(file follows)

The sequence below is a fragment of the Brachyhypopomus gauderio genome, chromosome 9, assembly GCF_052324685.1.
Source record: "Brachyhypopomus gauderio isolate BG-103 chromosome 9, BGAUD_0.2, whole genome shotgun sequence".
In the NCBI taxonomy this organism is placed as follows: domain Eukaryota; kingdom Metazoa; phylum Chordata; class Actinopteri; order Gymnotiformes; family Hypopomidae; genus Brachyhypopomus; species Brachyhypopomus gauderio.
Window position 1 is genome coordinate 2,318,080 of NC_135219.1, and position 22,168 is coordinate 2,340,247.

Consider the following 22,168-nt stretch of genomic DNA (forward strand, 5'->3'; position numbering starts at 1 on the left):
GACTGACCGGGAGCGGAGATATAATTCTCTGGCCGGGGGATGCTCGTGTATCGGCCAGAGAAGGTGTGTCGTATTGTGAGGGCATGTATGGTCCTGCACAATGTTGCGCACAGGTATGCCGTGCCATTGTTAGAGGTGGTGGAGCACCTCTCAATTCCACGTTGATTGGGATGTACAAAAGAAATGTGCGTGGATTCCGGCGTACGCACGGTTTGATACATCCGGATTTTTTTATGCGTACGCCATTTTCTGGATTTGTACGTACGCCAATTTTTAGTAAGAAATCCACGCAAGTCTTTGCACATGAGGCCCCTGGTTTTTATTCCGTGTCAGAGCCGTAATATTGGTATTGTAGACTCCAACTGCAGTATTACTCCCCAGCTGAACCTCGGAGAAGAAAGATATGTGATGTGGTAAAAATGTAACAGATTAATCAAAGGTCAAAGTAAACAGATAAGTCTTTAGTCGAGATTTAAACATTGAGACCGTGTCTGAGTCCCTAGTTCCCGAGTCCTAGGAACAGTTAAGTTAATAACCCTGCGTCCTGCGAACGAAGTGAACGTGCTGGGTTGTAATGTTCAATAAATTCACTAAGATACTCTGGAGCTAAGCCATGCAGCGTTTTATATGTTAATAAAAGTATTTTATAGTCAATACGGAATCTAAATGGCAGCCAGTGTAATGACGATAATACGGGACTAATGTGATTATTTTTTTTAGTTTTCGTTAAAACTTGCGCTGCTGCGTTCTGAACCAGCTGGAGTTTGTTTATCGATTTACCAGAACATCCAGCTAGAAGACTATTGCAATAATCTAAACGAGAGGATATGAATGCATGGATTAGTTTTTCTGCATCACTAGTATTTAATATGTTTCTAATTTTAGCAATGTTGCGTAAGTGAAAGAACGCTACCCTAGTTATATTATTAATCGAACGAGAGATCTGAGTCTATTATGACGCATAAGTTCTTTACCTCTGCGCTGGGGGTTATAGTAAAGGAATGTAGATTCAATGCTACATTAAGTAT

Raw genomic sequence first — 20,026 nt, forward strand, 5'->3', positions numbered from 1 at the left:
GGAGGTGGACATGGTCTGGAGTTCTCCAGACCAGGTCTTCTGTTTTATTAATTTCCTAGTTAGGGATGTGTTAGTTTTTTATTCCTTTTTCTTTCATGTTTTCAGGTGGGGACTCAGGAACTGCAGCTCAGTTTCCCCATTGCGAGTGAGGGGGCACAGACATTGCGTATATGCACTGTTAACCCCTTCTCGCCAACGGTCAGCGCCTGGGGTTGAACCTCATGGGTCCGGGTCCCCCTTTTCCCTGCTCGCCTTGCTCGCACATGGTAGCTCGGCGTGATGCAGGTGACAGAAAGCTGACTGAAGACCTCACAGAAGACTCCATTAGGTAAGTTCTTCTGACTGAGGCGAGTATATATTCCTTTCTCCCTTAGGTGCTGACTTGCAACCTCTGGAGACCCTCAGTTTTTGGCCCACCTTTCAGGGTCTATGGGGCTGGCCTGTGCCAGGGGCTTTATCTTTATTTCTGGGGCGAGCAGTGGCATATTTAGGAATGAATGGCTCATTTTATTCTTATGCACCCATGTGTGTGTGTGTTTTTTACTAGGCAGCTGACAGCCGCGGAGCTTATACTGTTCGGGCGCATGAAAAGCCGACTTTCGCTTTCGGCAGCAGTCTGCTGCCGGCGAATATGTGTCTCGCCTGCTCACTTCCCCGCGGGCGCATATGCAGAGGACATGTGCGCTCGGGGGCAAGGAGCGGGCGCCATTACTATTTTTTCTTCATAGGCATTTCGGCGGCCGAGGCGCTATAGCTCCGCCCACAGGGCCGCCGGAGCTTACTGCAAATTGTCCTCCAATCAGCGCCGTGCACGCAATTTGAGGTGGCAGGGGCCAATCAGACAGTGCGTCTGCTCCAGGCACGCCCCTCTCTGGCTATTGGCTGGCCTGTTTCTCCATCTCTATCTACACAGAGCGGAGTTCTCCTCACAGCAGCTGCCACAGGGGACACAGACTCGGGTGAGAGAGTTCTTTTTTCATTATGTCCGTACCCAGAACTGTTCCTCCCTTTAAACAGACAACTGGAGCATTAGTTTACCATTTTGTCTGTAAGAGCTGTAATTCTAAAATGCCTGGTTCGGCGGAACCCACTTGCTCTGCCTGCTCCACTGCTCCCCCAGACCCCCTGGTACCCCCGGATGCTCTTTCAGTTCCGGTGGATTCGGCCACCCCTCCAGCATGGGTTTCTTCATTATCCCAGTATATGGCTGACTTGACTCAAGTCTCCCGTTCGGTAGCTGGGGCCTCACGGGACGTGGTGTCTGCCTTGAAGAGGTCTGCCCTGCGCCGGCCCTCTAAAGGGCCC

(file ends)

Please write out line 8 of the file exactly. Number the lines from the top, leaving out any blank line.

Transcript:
GGAGGTGGACATGGTCTGGAGTTCTCCAGACCAGGTCTTCTGTTTTATTAATTTCCTAGTTAGGGATGTGTTAGTTTTTTATTCCTTTTTCTTTCATGTTTTCAGGTGGGGACTCAGGAACTGCAGCTCAGTTTCCCCATTGCGAGTGAGGGGGCACAGACATTGCGTATATGCACTGTTAACCCCTTCTCGCCAACGGTCAGCGCCTGGGGTTGAACCTCATGGGTCCGGGTCCCCCTTTTCCCTGCTCGCCTTGCTCGCACATGGTAGCTCGGCGTGATGCAGGTGACAGAAAGCTGACTGAAGACCTCACAGAAGACTCCATTAGGTAAGTTCTTCTGACTGAGGCGAGTATATATTCCTTTCTCCCTTAGGTGCTGACTTGCAACCTCTGGAGACCCTCAGTTTTTGGCCCACCTTTCAGGGTCTATGGGGCTGGCCTGTGCCAGGGGCTTTATCTTTATTTCTGGGGCGAGCAGTGGCATATTTAGGAATGAATGGCTCATTTTATTCTTATGCACCCATGTGTGTGTGTGTTTTTTACTAGGCAGCTGACAGCCGCGGAGCTTATACTGTTCGGGCGCATGAAAAGCCGACTTTCGCTTTCGGCAGCAGTCTGCTGCCGGCGAATATGTGTCTCGCCTGCTCACTTCCCCGCGGGCGCATATGCAGAGGACATGTGCGCTCGGGGGCAAGGAGCGGGCGCCATTACTATTTTTTCTTCATAGGCATTTCGGCGGCCGAGGCGCTATAGCTCCGCCCACAGGGCCGCCGGAGCTTACTGCAAATTGTCCTCCAATCAGCGCCGTGCACGCAATTTGAGGTGGCAGGGGCCAATCAGACAGTGCGTCTGCTCCAGGCACGCCCCTCTCTGGCTATTGGCTGGCCTGTTTCTCCATCTCTATCTACACAGAGCGGAGTTCTCCTCACAGCAGCTGCCACAGGGGACACAGACTCGGGTGAGAGAGTTCTTTTTTCATTATGTCCGTACCCAGAACTGTTCCTCCCTTTAAACAGACAACTGGAGCATTAGTTTACCATTTTGTCTGTAAGAGCTGTAATTCTAAAATGCCTGGTTCGGCGGAACCCACTTGCTCTGCCTGCTCCACTGCTCCCCCAGACCCCCTGGTACCCCCGGATGCTCTTTCAGTTCCGGTGGATTCGGCCACCCCTCCAGCATGGGTTTCTTCATTATCCCAGTATATGGCTGACTTGACTCAAGTCTCCCGTTCGGTAGCTGGGGCCTCACGGGACGTGGTGTCTGCCTTGAAGAGGTCTGCCCTGCGCCGGCCCTCTAAAGGGCCC